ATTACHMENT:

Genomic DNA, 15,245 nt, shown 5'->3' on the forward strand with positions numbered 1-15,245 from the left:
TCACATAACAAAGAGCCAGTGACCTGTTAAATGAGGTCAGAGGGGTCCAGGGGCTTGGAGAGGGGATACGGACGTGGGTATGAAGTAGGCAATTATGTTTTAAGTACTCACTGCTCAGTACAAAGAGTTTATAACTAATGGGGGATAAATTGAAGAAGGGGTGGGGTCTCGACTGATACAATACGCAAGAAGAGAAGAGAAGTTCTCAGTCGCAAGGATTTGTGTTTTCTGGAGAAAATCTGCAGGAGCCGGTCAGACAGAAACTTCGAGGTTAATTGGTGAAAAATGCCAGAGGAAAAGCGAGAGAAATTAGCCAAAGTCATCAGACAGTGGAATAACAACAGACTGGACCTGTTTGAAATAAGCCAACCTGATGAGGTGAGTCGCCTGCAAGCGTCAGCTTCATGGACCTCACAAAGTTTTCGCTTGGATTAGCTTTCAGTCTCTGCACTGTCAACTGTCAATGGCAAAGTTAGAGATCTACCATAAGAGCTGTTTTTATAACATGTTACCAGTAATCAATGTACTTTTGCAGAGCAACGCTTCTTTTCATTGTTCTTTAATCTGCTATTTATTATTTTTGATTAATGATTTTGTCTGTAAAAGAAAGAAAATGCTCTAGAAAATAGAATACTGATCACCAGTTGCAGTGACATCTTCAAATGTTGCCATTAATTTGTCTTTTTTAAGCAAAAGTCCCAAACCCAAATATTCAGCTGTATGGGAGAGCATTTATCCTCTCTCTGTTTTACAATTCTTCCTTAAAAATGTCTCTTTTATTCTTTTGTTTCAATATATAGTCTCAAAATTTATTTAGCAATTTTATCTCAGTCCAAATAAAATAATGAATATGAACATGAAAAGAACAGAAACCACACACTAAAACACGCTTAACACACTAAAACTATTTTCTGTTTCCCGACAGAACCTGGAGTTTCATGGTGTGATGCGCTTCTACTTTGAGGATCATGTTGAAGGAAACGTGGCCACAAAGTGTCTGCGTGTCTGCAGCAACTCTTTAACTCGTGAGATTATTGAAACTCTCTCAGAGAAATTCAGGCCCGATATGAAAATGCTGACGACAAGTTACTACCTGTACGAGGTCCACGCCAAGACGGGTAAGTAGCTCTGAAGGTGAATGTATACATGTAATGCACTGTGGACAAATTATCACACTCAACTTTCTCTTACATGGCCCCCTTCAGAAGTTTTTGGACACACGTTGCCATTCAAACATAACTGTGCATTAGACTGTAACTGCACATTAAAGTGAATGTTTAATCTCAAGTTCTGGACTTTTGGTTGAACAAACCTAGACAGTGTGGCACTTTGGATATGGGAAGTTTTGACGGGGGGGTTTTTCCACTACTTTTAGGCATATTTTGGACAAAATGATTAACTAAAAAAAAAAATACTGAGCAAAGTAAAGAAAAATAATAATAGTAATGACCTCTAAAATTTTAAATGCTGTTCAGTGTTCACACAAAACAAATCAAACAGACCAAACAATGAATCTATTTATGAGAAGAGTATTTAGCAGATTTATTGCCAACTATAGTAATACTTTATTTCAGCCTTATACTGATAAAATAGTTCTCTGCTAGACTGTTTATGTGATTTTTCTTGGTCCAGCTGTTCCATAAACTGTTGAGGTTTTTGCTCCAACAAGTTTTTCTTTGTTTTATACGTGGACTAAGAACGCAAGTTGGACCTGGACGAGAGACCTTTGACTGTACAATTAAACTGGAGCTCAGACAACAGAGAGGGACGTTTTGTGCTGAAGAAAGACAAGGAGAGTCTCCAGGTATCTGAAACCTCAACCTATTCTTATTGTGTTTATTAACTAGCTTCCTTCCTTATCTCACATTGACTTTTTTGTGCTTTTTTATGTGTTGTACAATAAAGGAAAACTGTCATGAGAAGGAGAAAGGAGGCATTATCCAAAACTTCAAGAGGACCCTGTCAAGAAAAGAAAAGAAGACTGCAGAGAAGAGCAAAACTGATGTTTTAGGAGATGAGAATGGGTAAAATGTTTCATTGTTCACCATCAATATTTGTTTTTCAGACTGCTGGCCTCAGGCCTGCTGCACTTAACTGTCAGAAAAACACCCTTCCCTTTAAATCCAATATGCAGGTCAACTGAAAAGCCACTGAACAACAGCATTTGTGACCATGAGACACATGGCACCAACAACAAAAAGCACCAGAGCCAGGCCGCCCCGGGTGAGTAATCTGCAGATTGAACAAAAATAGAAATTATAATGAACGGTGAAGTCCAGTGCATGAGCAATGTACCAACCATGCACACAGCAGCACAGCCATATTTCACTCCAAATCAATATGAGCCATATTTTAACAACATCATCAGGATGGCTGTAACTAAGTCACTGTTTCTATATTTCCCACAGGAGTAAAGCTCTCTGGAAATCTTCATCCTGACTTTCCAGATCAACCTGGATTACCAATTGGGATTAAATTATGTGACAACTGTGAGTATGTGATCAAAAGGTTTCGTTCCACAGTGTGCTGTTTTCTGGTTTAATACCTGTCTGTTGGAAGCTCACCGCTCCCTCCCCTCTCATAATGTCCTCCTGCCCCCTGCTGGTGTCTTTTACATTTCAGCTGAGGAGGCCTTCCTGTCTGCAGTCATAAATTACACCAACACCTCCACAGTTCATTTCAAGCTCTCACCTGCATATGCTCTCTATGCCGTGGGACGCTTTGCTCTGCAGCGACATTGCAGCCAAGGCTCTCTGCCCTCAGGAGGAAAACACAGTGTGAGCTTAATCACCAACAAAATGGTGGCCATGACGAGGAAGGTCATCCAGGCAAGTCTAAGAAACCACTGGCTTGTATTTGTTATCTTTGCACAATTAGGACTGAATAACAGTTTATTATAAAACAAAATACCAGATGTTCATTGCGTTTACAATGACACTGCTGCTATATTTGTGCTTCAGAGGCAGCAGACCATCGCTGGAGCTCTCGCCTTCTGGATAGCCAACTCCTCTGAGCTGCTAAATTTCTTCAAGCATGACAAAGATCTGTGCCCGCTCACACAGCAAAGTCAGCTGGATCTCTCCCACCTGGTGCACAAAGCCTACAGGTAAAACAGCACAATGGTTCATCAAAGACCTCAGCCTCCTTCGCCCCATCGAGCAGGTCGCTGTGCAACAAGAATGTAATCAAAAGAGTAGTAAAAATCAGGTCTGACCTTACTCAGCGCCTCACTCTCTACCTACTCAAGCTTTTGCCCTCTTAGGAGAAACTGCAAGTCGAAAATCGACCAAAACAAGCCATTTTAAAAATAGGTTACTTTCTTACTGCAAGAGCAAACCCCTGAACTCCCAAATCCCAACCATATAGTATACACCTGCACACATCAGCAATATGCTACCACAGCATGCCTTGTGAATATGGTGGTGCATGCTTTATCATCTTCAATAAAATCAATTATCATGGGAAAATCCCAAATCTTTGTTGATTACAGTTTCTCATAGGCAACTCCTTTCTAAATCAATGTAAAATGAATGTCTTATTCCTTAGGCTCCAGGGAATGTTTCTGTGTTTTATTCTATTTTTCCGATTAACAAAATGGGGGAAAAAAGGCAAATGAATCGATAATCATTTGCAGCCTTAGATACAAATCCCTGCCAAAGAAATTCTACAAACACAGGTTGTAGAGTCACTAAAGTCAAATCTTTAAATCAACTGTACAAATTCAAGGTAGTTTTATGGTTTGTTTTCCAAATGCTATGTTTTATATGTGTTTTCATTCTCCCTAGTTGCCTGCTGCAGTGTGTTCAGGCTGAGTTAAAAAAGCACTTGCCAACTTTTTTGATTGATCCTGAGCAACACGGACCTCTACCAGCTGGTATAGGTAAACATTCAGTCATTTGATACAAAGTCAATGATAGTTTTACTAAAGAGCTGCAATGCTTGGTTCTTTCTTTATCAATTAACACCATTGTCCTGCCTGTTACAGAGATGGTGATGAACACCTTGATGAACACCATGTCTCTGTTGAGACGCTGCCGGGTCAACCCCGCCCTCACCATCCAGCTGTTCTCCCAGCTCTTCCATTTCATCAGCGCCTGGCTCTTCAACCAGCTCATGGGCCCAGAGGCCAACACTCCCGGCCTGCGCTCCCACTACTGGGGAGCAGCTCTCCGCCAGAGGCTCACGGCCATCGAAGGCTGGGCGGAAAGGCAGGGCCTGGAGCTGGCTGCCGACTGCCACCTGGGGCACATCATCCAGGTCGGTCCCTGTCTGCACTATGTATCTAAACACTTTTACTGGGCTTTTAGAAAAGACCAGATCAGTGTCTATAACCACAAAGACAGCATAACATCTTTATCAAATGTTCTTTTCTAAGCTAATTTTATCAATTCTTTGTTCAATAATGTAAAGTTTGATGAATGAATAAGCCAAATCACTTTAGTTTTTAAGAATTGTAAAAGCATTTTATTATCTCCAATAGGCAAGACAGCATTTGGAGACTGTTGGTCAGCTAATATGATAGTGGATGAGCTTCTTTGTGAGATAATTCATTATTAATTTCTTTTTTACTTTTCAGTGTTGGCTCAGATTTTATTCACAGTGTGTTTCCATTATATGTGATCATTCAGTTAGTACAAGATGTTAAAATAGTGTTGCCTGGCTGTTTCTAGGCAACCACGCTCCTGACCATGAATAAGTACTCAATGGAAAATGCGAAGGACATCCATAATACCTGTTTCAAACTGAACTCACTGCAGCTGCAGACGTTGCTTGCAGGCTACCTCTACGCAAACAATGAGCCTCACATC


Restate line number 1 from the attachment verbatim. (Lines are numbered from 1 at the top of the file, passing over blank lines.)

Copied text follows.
Genomic DNA, 15,245 nt, shown 5'->3' on the forward strand with positions numbered 1-15,245 from the left: